That's the side that overlooks the adjacent Lofts at Elk Terminal, an upscale apartment complex redeveloped at a cost of more than $10 million whose units rent for up to $1,895 a month.
The opposite side of the building, which includes a billboard Paladino uses to pillory his perceived enemies, includes graffiti at the roof line and a crumbling loading dock and a pile of concrete debris at ground level.
The building is a half-block away from the offices of Mayor Byron Brown's Clean and Seal Team, which is geared to fight urban blight.
The Greystone was built in 1894 and was originally known as the Berkeley Hotel.
The city's Landmark and Preservation Board document describes the building as an "excellent example of the Italian Renaissance Style.
This is one of the oldest reinforced concrete structures in the city."
Another limited liability corporation controlled by Paladino, the 5182 Group, bought the vacant property in March 2002 for $150,000.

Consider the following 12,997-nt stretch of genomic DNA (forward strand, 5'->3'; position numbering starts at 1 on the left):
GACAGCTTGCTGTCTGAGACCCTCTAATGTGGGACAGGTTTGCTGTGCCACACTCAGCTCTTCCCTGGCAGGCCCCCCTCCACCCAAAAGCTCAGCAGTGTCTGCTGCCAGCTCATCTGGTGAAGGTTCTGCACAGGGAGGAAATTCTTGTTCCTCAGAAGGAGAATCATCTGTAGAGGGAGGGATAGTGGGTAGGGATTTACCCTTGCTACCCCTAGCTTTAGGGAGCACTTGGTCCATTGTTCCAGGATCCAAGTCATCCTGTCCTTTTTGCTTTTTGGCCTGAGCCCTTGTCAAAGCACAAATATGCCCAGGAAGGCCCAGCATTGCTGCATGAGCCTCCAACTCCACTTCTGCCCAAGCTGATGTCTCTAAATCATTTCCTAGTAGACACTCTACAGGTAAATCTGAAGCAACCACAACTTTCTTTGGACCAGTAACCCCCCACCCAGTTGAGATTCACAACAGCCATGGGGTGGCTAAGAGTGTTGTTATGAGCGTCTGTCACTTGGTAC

In September 2003, a member of a demolition crew was seriously injured when he was buried by falling concrete inside the Greystone.
The injured worker, claiming unsafe conditions, got a $4.9 million settlement from Paladino's insurer not long after the case went to trial.
Public records show city inspectors cited the building for major code violations in March 2004, including missing windows, trash and debris, and a damaged rear wall that was in danger of collapsing.
While records show Paladino promised to renovate the building, it remained in disrepair, and the Inspections Department referred the case to Housing Court in 2005.